- “How confident are you in that information?”
Don’t be critical or confrontational when asking these types of questions. Instead, communicate that you are seriously trying to understand the ideas and viewpoints of the other person.
You will likely want to dig deeper into the responses the other person initially gives you, as it can be very helpful to get extensive answers. This can be easily accomplished with an open-ended question such as: “Can you tell me more about that?”
While discovery is how you learn and grasp someone else’s worldview, empathy is how you communicate to that person that you actually grasp that worldview. You can think of your empathetic responses as trial balloons—ways of confirming whether you are on the right track. Empathy helps reduce errors and misperceptions.
Important: Empathy is not just parroting back what someone said. You’ll get better results when you distill someone’s core messages into your own words and then see whether you are accurate. Sometimes your empathetic responses will be short and pithy; other times they might be long summaries. Many of the best empathetic responses include both what someone believes and the reasoning for that belief.
Being empathetic does not mean you have to agree with the other person. In a scenario in which two people are coming from two different places, you likely do not agree. Instead, empathy simply means showing the other person you really do understand where he or she is coming from. This way, you can never be accused of ignorance or stupidity—which are all-too-common conclusions in arguments.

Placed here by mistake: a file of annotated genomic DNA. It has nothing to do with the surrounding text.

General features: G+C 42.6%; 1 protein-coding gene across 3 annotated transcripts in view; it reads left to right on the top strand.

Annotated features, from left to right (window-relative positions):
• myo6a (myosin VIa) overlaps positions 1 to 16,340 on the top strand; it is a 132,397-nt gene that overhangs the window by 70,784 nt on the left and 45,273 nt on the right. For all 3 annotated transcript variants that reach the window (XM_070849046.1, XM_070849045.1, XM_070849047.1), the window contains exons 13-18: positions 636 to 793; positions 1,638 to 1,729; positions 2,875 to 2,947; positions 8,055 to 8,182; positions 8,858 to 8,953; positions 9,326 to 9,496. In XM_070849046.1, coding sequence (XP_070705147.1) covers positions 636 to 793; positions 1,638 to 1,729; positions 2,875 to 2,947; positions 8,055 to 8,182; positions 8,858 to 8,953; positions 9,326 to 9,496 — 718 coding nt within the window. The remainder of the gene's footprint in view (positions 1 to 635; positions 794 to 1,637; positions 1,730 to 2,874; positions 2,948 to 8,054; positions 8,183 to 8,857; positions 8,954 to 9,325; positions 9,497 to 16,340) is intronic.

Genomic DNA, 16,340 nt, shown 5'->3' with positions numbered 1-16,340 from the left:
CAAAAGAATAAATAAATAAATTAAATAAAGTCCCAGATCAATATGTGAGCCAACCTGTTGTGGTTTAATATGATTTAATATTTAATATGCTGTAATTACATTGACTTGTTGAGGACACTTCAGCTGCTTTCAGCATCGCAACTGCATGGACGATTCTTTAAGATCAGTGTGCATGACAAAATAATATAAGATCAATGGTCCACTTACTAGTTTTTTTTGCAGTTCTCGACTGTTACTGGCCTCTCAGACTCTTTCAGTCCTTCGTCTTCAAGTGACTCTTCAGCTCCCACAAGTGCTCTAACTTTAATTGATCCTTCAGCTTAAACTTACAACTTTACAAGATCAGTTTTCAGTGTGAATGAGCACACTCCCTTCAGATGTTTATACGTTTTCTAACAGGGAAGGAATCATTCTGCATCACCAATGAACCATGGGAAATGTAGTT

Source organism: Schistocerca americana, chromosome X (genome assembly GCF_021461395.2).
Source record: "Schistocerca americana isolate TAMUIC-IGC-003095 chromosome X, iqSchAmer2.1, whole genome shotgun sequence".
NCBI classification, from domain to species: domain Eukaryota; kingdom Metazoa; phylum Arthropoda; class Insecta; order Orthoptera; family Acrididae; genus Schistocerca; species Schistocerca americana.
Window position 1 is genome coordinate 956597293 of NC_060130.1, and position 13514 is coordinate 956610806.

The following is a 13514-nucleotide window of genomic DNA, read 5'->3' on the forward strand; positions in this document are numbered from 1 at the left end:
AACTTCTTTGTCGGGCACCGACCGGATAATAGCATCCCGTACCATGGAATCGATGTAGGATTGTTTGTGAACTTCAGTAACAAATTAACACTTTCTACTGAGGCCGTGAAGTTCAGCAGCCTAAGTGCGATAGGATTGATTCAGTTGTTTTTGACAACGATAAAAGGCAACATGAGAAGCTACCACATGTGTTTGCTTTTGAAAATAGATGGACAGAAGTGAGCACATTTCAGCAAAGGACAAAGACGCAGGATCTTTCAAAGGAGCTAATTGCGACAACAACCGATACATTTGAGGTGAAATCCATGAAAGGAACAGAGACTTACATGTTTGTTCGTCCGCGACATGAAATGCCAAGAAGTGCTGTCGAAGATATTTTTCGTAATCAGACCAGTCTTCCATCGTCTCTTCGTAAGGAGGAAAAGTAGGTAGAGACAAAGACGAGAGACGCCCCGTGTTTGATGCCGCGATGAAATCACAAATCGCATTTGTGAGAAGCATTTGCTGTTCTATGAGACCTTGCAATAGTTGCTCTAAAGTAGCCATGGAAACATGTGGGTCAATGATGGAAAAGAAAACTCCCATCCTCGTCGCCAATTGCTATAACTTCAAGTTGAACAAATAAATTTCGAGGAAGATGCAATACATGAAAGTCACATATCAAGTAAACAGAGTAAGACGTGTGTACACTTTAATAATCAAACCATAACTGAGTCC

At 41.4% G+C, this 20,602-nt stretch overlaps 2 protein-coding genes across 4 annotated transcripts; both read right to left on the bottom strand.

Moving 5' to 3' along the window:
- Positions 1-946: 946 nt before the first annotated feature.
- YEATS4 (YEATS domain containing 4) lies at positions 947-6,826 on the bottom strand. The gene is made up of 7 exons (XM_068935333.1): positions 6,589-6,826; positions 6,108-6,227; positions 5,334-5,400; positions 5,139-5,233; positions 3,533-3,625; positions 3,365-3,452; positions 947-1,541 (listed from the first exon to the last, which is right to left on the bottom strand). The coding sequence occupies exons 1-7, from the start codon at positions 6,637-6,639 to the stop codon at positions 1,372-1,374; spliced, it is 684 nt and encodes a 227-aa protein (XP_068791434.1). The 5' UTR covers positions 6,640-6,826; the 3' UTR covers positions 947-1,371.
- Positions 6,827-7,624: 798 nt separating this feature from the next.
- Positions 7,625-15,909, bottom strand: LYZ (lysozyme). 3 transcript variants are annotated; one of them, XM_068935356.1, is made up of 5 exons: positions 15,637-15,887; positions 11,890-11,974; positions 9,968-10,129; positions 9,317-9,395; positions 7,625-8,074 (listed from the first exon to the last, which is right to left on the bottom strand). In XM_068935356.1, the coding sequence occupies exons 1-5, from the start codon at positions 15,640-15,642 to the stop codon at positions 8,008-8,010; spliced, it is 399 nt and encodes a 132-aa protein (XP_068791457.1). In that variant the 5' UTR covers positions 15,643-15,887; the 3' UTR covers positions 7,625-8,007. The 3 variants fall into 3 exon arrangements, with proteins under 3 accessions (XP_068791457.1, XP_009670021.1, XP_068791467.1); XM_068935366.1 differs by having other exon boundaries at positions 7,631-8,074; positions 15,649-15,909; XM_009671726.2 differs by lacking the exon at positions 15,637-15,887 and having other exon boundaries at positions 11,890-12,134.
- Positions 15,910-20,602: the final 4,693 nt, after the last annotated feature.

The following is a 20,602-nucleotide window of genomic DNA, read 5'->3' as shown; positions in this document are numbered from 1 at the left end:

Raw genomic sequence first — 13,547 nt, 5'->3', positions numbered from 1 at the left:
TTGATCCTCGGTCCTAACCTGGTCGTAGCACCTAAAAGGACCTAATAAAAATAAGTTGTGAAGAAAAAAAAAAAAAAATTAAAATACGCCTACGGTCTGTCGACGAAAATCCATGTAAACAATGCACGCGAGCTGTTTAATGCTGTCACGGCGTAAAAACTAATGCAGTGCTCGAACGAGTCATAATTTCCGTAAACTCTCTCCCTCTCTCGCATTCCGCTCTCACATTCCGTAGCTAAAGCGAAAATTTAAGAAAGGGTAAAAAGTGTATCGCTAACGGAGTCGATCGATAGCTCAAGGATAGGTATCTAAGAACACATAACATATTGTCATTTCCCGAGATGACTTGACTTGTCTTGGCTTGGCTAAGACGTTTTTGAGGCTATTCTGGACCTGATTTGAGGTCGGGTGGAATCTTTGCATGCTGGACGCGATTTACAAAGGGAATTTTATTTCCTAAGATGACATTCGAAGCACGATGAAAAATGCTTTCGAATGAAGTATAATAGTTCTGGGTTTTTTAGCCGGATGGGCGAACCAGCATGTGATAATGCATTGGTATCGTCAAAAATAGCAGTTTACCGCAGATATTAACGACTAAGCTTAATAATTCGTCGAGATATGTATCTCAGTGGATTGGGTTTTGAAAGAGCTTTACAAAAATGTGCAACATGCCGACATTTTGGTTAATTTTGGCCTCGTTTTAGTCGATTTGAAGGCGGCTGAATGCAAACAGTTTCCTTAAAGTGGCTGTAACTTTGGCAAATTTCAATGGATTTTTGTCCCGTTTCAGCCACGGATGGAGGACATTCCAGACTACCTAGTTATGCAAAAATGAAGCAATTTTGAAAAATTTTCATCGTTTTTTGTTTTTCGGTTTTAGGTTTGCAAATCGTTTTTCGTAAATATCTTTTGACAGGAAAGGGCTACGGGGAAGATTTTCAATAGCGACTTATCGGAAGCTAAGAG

Step #3: Focus on enlightened self-interests
In some situations, your beliefs are not going to change—nor are the other person’s beliefs. It is just not going to happen, in either direction. In these situations, all attempts to win over the other person are exercises with very high probabilities of failure.
A fundamentally different approach is required. You need to appeal to the other person’s self-interests that overlap with your own self-interests. This is referred to as enlightened self-interests (see Exhibit 3). It can help turn a potential argument into a discussion about possibly mutually beneficial courses of actions.